In November 2010, the Equal Employment Opportunity Commission issued its final regulations governing Title II of the Genetic Information Nondisclosure Act (GINA) (Title II establishes GINA’s employment-related provisions).

GINA applies to all private employers, state and local governments, and educational institutions that employ 15 or more individuals. GINA also covers private and public employment agencies, labor organizations, and joint labor management committees controlling apprenticeship and training.

However, although no court has faced this question yet, preliminary analysis suggests that corporations operating under the Alaska Native Claims Settlement Act (ANCSA) should not be subject to GINA.

GINA expressly incorporates Section 701(b)(1) (Title VII’s definition of “employer”) to define “employer,” meaning that Indian Tribes are excluded. ANCSA provides that Native Corporations, partnerships, joint ventures, trusts, or affiliates in which a Native Corporation owns not less than 25 percent of the equity are excluded from the definition of “employer” under section 701(b)(1) of Title VII. See 43 U.S.C. 1626(g).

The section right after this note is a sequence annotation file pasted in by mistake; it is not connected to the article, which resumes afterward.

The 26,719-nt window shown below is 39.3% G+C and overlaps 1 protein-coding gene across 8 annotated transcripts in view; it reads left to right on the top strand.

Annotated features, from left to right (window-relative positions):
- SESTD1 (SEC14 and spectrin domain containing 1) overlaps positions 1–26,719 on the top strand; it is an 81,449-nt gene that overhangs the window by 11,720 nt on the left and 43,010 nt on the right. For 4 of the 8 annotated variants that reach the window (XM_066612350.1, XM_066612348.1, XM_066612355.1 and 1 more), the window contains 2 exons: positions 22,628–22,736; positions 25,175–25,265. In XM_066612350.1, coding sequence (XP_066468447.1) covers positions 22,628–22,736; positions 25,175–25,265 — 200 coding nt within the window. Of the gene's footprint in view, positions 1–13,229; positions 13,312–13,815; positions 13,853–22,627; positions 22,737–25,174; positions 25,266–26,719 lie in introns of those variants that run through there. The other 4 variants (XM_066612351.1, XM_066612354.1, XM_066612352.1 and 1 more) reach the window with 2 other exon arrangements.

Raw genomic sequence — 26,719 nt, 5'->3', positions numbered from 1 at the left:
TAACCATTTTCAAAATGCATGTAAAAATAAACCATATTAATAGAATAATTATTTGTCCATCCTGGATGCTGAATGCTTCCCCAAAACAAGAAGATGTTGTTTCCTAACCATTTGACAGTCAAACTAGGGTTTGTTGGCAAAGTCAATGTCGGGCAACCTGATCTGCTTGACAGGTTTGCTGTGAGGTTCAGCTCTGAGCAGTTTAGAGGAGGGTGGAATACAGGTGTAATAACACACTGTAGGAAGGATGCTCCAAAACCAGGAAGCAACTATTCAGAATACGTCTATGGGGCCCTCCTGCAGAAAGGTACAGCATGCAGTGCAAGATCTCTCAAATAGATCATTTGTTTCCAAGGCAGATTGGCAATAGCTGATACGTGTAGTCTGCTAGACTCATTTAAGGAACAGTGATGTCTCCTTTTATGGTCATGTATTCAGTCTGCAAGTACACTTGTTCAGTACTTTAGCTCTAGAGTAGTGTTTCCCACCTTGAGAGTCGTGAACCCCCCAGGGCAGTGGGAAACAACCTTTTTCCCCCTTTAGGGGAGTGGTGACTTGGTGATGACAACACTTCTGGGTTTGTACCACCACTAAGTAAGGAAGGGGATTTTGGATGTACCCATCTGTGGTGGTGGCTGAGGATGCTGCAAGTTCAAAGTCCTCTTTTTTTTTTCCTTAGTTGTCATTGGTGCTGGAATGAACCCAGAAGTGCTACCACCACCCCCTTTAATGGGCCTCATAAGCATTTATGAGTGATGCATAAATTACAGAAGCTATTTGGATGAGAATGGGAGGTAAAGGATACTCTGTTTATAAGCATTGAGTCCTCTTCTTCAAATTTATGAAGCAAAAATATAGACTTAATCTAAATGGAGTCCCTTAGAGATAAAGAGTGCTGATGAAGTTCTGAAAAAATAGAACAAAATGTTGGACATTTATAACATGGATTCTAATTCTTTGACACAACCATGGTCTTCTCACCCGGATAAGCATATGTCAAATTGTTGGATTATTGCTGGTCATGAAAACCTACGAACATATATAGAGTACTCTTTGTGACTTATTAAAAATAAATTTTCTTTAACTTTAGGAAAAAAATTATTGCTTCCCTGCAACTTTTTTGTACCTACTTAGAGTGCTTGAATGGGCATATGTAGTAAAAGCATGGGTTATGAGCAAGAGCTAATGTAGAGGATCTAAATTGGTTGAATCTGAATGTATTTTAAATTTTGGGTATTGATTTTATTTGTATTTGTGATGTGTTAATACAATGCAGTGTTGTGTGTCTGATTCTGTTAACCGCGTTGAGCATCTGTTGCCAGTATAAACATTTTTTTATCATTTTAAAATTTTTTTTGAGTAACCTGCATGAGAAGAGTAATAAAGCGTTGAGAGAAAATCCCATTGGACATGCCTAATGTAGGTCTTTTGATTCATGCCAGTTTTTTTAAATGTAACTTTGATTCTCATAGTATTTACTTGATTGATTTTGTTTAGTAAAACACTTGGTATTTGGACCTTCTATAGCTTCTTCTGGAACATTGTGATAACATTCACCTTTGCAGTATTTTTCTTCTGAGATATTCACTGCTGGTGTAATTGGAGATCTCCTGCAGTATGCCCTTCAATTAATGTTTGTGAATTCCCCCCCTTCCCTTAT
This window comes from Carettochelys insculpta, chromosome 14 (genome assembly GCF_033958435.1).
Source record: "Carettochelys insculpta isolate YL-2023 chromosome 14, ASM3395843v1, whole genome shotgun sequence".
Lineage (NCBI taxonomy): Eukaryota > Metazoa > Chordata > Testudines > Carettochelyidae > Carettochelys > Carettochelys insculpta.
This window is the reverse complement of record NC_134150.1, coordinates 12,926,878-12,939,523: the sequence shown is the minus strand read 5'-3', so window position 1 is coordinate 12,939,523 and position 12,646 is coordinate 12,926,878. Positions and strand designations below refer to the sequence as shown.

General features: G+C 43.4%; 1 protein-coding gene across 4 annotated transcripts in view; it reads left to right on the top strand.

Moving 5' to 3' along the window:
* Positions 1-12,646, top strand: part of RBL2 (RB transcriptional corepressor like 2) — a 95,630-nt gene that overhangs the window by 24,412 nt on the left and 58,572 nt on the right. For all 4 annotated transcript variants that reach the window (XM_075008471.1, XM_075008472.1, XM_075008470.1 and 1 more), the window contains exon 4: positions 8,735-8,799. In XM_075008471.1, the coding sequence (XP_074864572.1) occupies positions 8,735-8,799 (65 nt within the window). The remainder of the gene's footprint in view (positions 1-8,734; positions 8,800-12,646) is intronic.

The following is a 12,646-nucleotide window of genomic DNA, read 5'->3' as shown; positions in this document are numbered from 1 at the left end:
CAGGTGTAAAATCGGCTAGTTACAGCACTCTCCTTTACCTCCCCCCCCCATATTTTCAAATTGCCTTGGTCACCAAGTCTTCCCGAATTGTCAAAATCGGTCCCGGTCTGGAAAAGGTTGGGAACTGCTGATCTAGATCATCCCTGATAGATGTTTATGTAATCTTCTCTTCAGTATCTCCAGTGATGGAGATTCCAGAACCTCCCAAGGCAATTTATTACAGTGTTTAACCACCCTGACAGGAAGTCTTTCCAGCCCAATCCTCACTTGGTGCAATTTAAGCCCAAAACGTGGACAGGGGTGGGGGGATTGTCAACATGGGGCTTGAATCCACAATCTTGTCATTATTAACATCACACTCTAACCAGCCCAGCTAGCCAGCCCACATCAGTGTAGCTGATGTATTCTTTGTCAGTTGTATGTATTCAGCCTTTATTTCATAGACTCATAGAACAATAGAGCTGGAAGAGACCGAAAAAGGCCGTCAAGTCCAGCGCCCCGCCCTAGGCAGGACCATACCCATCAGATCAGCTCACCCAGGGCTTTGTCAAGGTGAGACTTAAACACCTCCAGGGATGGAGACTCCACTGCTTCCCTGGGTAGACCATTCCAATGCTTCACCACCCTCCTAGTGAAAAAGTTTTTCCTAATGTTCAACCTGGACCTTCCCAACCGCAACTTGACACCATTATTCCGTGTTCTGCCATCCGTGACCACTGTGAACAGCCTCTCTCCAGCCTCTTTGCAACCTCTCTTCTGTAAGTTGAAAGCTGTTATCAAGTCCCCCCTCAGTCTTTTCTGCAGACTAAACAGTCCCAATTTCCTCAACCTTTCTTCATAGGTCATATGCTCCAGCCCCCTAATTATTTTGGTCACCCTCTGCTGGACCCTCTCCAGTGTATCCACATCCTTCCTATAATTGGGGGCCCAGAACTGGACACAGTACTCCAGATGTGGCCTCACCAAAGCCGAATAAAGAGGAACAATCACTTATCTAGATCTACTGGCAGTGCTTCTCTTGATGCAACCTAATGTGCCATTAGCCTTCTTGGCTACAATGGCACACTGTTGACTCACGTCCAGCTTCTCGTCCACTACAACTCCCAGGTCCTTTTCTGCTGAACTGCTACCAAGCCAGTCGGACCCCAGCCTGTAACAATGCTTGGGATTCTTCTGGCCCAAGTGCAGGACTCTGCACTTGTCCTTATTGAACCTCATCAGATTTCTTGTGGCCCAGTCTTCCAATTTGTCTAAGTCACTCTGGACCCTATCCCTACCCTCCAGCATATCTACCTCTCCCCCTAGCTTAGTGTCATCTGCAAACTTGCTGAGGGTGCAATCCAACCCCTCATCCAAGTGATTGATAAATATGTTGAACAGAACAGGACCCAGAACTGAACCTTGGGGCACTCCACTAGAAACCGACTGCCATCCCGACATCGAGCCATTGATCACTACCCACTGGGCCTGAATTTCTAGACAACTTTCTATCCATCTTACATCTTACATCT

Therefore, since GINA incorporates the same definition, and since ANCSA corporations are excluded or exempted from that definition, it would seem that they should not be subject to GINA.

As noted, no court has faced or resolved this specific question yet. Therefore, ANCSA corporations should confer with counsel. Even if they are not subject to GINA, there may be independent reasons to adopt GINA-related workplace policies. In addition, the Alaska Human Rights Act (AHRA) may eventually be amended to include GINA-related protections and, if that happens, ANCSA corporations may be subject to AHRA because the Alaska State Commission for Human Rights (ASCHR) has long taken the position that ANCSA corporations are subject to state claims filed under AHRA (ASCHR v. Eyak Village Corp.). However, for the time being, there would seem to be good arguments that GINA does not apply to ANCSA corporations.